• Questlove, of The Roots, has said this is his favorite track off Voodoo, and went on to say: “[D’Angelo] didn’t see this at first because we had already done a song about his son. But I told him the music here fit the mood better. It’s like a bunch of toy boxes playing at once… It gives you that sad feeling that ‘Higher’ gave you on Brown Sugar; a dope song that you don’t want to hear because you know that this is the last song you’re gonna hear in some time. I know D wanted to do a song that spoke of history. Not just to his son. But to God, to Africa and the world.”
    • In 2001, Voodoo won a Grammy for Best R&B Album, and in 2003, Rolling Stone listed the album on its list “The Greatest 500 Albums of All Time.”
  • Song Name: Africa
  • Artist: D’Angelo
  • Year of Recording: 1998-1999
  • Background:
    • Originally written in honor of D’Angelo’s son, “Africa” ended up as a meditative lullaby, a tribute to Africa, history, and God. The last track on his 2000 album Voodoo, it starts with a shimmery rustle of chimes, and continues on to be “a gorgeous, opalescent closer … a prayer of sorts.” The theme of “Africa” centers around the geographic displacement of African Americans, and the search for a spiritual home. So much has been taken from Black Americans, and this song is a tribute to taking a part of it back, then passing it on to the next generation.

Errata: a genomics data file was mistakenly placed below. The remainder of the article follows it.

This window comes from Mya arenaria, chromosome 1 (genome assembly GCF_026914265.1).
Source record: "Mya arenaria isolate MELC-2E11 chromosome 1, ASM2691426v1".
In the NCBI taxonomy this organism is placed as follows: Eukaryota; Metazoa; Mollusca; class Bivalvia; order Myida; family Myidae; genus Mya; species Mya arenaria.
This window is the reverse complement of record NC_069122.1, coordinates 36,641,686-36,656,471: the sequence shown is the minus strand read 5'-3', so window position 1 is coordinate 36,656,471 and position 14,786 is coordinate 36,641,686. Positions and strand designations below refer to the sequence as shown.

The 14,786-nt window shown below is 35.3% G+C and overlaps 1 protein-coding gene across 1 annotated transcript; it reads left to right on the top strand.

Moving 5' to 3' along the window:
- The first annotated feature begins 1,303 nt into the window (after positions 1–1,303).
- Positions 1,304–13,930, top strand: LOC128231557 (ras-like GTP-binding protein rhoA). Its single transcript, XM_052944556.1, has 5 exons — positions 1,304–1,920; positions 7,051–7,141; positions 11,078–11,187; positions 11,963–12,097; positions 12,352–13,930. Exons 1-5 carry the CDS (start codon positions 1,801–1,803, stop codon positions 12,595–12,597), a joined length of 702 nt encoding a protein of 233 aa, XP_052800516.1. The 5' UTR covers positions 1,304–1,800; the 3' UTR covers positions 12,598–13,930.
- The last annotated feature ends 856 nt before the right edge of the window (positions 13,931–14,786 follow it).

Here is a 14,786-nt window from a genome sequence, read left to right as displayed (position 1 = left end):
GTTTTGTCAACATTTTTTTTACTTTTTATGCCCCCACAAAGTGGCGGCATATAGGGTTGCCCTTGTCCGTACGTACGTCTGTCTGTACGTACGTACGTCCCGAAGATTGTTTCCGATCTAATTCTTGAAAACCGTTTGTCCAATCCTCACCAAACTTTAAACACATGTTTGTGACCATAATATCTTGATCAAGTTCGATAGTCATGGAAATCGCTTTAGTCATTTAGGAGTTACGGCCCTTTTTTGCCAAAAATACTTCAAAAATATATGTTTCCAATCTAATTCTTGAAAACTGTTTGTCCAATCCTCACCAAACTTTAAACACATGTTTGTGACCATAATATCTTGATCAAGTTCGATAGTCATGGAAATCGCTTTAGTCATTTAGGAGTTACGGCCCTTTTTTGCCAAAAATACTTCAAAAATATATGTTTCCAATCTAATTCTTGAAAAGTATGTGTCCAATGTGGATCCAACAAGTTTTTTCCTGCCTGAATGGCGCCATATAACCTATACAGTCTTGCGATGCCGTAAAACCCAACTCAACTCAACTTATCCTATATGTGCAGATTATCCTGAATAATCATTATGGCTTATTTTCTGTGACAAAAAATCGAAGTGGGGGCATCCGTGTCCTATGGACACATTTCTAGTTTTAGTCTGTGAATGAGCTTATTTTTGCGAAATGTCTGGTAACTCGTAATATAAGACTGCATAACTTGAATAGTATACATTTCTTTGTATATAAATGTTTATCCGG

• Questlove, of The Roots, has said this is his favorite track off Voodoo, and went on to say: “[D’Angelo] didn’t see this at first because we had already done a song about his son. But I told him the music here fit the mood better. It’s like a bunch of toy boxes playing at once… It gives you that sad feeling that ‘Higher’ gave you on Brown Sugar; a dope song that you don’t want to hear because you know that this is the last song you’re gonna hear in some time. I know D wanted to do a song that spoke of history. Not just to his son. But to God, to Africa and the world.”
    • In 2001, Voodoo won a Grammy for Best R&B Album, and in 2003, Rolling Stone listed the album on its list “The Greatest 500 Albums of All Time.”

June 16:

  • Song Name: You Haven’t Done Nothin’
  • Artist: Stevie Wonder
  • Year of Recording: 1974
  • Background:
    • This song is an angry, acidic attack on US President Richard Nixon, who two weeks after the release of Fufillingness’ First Finale resigned over the Watergate scandal and left the White House in disgrace. Shortly after Nixon’s resignation, Wonder issued this statement: “Everybody promises you everything but in the end, nothing comes out of it. I don’t vote for anybody until after they have really done something that I know about. I want to see them do something first. The only trouble is that you always hear the president or people say that they are doing all they can. And they feed you with hopes for years and years. I’m sick and tired of listening to all their lies.”
    • There is some serious lyrical dissonance in this song, as the biting lyrics are accompanied by upbeat music. Wonder explained: “The best way to get an important and heavy message across is to wrap it up nicely. It’s better to try and level out the weight of the lyrics by making the melody lighter. After all, people want to be entertained, which is all right with me. So if you have a catchy melody instead of making the whole song sound like a lesson, people are more likely to play the tune. They can dance to it and still listen to the lyrics and hopefully think about them.”

June 15:

  • Song Name: You Make Me Feel (Mighty Real)